Guidelines for broodstock management, propagation and culture of semah and empurau
This ENACA guide focuses on improving management practices for captive breeding and culture of semah and empurau (Tor tambroides and T. douronensis). The guide encompass broodstock management, artificial propagation and related husbandry activities.
Tor tambroides and T. douronensis, locally referred to as semah and empurau respectively, are high valued mahseer species indigenous to Sarawak, East Malaysia, with an aquaculture potential and conservational value. These two indigenous species live in headwaters of most major river systems of this state. They can also be found in Peninsular Malaysia and are distributed throughout south-east Asia, from Indonesia to southern China (Kottelat et al. 1993, Roberts 1999, Zhou and Cui 1996).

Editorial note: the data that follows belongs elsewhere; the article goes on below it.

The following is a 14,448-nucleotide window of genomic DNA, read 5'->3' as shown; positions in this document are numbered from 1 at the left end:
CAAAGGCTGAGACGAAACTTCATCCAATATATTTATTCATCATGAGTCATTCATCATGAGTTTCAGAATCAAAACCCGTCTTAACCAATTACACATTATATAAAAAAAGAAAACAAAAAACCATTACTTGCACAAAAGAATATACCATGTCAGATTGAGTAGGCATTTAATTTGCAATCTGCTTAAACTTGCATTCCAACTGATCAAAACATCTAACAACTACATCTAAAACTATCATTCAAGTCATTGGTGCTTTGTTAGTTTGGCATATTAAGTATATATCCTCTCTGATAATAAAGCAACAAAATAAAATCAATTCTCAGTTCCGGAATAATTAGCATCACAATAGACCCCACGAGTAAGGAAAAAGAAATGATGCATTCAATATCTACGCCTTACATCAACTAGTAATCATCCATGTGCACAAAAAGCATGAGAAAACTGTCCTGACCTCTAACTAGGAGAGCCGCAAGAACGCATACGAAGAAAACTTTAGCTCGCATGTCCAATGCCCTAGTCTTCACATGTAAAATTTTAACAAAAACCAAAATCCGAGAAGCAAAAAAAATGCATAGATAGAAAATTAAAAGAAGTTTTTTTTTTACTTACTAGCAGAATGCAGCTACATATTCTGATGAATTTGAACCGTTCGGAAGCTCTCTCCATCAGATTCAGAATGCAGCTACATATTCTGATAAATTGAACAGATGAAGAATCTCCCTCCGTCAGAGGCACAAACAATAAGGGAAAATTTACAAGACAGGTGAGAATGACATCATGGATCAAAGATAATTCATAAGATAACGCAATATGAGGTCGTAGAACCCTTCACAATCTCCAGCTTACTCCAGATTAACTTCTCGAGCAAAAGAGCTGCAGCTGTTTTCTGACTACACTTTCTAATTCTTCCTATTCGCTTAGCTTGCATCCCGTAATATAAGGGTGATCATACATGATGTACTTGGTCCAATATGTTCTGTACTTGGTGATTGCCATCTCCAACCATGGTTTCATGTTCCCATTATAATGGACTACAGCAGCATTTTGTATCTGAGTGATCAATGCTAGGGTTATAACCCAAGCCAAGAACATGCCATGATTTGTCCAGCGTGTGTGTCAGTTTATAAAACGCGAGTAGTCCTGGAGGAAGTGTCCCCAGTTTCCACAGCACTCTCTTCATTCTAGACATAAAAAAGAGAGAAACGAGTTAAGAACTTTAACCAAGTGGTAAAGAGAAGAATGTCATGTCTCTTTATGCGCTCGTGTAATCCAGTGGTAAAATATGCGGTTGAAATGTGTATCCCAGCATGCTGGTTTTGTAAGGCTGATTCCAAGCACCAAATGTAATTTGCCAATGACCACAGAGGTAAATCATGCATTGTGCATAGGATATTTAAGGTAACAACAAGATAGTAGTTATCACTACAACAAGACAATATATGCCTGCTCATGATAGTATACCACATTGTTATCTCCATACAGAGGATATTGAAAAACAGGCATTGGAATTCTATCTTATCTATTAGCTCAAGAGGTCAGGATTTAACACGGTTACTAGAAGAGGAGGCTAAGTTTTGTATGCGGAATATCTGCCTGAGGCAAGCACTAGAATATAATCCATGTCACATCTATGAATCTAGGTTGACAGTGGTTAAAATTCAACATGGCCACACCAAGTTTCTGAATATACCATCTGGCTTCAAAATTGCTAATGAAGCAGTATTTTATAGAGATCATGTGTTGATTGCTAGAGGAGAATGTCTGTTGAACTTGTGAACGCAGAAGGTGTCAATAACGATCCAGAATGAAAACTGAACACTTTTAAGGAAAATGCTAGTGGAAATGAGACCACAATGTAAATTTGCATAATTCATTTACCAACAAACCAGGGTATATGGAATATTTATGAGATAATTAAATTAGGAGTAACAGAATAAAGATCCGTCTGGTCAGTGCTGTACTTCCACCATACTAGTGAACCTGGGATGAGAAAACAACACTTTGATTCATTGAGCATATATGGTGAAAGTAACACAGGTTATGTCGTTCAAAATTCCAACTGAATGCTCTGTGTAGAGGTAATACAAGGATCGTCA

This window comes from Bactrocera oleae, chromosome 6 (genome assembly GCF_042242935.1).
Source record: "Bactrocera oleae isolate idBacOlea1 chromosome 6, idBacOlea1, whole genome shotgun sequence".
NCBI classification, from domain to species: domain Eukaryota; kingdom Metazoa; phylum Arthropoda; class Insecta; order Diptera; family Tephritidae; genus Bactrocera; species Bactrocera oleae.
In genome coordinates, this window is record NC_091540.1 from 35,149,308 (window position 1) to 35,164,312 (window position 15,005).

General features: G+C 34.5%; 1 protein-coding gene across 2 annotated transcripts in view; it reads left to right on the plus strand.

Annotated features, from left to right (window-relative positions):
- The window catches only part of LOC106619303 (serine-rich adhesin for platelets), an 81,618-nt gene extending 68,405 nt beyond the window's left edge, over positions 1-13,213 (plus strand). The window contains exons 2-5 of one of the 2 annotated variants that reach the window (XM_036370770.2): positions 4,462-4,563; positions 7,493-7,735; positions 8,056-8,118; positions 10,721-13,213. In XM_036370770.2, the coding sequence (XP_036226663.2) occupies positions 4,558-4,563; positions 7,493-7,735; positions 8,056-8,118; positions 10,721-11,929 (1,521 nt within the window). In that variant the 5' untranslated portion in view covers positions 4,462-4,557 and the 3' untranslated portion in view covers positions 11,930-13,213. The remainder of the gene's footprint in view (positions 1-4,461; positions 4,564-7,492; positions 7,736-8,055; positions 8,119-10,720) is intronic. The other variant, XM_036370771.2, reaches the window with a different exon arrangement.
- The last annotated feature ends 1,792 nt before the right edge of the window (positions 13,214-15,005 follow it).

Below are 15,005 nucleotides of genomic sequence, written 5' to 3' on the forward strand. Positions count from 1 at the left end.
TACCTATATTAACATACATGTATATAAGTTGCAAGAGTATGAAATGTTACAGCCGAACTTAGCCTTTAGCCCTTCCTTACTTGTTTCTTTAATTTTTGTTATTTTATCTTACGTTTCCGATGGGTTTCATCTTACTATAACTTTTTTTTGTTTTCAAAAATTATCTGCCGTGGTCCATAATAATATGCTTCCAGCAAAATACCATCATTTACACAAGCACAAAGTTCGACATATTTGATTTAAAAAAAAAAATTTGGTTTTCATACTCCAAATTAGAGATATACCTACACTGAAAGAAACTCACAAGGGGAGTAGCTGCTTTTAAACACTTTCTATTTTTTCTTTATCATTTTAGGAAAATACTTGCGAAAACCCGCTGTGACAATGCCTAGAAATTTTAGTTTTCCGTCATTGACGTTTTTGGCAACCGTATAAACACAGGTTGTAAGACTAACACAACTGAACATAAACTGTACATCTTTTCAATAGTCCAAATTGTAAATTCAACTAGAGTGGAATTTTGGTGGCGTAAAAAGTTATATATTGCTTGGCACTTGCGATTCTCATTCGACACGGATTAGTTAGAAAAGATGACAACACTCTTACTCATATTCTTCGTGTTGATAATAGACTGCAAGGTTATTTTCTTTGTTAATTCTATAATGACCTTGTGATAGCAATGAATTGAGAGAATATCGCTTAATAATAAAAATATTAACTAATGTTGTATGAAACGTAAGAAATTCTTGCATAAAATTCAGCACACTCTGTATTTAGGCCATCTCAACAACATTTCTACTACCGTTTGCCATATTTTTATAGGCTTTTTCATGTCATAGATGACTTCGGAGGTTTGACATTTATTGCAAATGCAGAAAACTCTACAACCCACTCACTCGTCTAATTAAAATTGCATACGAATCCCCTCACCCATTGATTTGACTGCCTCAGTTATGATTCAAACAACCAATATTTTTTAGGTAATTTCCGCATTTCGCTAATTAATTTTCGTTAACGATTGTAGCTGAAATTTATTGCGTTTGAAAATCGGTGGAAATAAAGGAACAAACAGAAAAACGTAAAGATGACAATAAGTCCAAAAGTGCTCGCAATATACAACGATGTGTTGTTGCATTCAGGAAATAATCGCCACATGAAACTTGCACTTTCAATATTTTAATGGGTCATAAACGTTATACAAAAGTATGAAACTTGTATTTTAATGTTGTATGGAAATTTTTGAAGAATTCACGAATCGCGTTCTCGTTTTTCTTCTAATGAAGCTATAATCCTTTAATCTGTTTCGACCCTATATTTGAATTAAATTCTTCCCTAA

Semah is the state fish of Sarawak. Both species currently fetch a very high market price are have high cultural value. Juveniles of these two species are also increasingly sought after by the aquarium industry (Ng 2004).
This ENACA guide explores the artificial propagation of semah (Tor douronensis) and empurau (Tor tambroides), two species of high commercial and conservation value in Sarawak, Malaysia.
Tor tambroides, T. douronensis, semah, empurau, Sarawak, aqaurium
Table of contents
List of tables
List of figures
2 Semah and empurau
2.1 Nomenclature and taxonomy
3 Guidelines for broodstock management
3.1 Procurement of new broodstock
3.1.1 Number of broodstock
3.2.1 Pond and tanks maintenance/ management
3.2.2 Sedation and anaesthesia
3.2.3 Water quality.
3.2.4 Nutritional requirement and feeding
3.2.6 Health management
3.2.7 Data management
3.3 Artificial propagation
3.3.1 Spawning in captivity
3.3.2 Hormone induced spawning
3.3.3 Stripping and fertilisation
3.3.4 Egg incubation
3.5 Fry rearing (nursery phase)
3.5.1 Tank culture
3.5.2 Pond culture
3.6.1 Pond culture
Project team: Dr. Sih Yang Sim, Dr. Thuy Nguyen, Dr. Brett Ingram, Prof. Sena De Silva (NACA), Mr. Geoff Gooley (PIRVic), Mr. David Tinggi (IFRPC), Dr. Stephen Sungan
ENACA, November 2007
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